When we were first introduced to Bobby V., it was back in 1996 when he was only 15 years old as part of the r&b group Mista as they took the r&b world by storm with their hit “Blackberry Molasses”. After the group failed to release a follow up effort, Bobby was handpicked from the group by production duo Tim & Bob who groomed him into the singer he is today. One thing that’s always stood out to me about Bobby during that his solo career is he has released primarily commercial first singles, “Anonymous” on Special Occasion, “Beep” on The Rebirth, and “Phone Number” on Fly on the Wall, yet when you listen to the rest of the album it’s just some good r&b music. I think because of that, many have overlooked Bobby V’s albums and in the process missed out on some good quality r&b; so make sure you don’t make the same mistake with the new album “Fly on the Wall.” In this interview, we discuss what to expect on the new album, how he chose the album title “Fly on the Wall”, how the album will compare to his previous work, why his singles are usually more commercial to the rest of the album, Bobby Brown’s reaction to his remake of “Rock Wit Cha”, his relationship with Tim & Bob, and much more.
YouKnowIGotSoul: You’re preparing to release your fourth solo album “Fly on the Wall” in a couple of weeks. How are you feeling right now?
Bobby V: I’m feeling real good. I’m confident in my work so I know that this album is going to be a collector’s item; I look at this like a classic. I put my heart into it and I put my all into it and I really deep down inside believe that my fans are not going to be disappointed by the music. So from that standpoint I’m definitely happy.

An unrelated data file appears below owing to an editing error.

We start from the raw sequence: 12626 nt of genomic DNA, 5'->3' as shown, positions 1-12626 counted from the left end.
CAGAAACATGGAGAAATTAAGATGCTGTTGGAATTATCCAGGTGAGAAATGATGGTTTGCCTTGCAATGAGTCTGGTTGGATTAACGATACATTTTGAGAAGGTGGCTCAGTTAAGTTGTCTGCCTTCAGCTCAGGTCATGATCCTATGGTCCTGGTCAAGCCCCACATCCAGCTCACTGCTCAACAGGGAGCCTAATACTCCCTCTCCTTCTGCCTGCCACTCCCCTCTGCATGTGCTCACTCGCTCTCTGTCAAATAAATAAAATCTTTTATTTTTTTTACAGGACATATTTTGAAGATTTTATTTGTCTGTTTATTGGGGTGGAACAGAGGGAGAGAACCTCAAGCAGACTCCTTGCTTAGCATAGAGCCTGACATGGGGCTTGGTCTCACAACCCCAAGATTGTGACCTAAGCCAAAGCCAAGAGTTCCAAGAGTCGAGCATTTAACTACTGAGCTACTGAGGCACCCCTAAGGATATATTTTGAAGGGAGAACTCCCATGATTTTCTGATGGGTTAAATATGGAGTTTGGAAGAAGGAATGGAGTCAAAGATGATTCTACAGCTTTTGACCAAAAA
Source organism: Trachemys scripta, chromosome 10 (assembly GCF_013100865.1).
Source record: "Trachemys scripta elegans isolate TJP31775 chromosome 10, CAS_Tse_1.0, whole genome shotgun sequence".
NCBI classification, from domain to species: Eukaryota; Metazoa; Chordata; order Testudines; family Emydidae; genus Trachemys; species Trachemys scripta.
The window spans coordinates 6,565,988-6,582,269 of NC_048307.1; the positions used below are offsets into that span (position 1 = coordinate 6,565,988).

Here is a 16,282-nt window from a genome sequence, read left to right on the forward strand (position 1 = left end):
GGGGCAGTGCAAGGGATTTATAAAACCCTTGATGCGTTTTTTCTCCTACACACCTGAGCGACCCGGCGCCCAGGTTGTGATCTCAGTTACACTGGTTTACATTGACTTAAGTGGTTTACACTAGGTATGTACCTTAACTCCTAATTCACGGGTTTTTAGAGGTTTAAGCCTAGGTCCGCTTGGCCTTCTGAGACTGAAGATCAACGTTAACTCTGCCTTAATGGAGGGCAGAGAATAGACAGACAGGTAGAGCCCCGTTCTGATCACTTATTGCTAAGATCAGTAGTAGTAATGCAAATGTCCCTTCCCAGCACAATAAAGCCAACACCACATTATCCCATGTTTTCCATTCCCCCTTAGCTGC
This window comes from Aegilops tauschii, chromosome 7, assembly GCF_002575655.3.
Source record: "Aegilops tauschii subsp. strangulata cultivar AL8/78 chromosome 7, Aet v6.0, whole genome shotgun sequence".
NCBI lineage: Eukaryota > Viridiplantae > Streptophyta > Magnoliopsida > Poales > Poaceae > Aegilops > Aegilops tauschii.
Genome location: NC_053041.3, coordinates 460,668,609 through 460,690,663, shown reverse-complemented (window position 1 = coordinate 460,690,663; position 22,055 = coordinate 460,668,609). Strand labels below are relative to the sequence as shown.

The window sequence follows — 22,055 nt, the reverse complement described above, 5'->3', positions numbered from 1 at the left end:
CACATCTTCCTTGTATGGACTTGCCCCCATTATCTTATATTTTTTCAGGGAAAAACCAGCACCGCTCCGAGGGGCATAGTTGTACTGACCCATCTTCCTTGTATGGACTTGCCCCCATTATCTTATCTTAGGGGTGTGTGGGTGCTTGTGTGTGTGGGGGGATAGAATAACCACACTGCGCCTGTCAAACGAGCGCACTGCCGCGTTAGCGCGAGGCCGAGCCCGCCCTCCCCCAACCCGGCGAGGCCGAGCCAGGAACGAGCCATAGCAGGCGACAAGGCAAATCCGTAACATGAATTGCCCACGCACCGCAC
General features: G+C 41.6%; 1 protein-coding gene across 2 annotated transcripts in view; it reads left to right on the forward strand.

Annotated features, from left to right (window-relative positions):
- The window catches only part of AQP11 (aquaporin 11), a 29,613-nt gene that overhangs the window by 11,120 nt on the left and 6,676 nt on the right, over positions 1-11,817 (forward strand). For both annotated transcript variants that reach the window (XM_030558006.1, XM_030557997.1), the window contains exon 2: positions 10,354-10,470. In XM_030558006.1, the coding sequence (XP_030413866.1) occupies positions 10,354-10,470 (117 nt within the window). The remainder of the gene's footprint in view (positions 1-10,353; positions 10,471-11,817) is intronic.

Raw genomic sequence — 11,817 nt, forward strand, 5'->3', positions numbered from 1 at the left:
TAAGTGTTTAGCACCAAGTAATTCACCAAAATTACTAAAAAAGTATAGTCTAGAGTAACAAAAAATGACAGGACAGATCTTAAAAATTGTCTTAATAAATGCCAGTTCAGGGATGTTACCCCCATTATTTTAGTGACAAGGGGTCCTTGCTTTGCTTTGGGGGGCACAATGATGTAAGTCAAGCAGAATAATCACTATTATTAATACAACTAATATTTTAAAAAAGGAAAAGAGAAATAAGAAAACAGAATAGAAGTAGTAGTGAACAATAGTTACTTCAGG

YKIGS: Tell me how you chose the title “Fly on the Wall”.
Bobby V: I chose that because I’ve been in the industry a long time, I used to be in the group Mista back in the 90’s, I was with Ludacris for two albums, and now I’m on my own label Blu Kolla Dreamz/Capitol Records. I’ve seen it all and done it all, I’ve experienced a lot and had an opportunity travel the world so I feel like I’ve been a “Fly on the Wall” in the industry. Also I’m giving all of my fans the opportunity, like through this interview I’m doing now, just to be a fly on the wall and be a part of the process because they’re used to being on the outside looking in.
YKIGS: Talk about who you worked with on this album.
Bobby V: Well with Tim & Bob of course who had produced “Slow Down” and “Tell Me” and pretty much my whole first album, they’ve got about five or six tracks on this album. I worked with Los Da Mystro who does a lot with The Dream, he produced on my last album as well. I worked with Bryan-Michael Cox, I worked with The Underdogs, who produced my first single “Words” on this album. A lot of strong r&b producers, all of the people I named, that’s what they do, they don’t even do rap tracks. Like Bryan-Michael Cox, he could do a rap track, but he doesn’t even do them, he’s an r&b guy, and Los Da Mystro is the same way and so are Tim & Bob. So all of the producers I worked with, they know how to play the piano, they know how to play the guitar, and I’m big on that because I love, and this is not a knock to producers, but I love producers that are also musicians. Those are the kinda guys I like to work with who are producers as well as musicians.
YKIGS: Yea you definitely chose the cream of the crop in terms of r&b producers to work with here.
YKIGS: I know you’ve done a lot of writing on your previous albums. Is that the case with this album as well?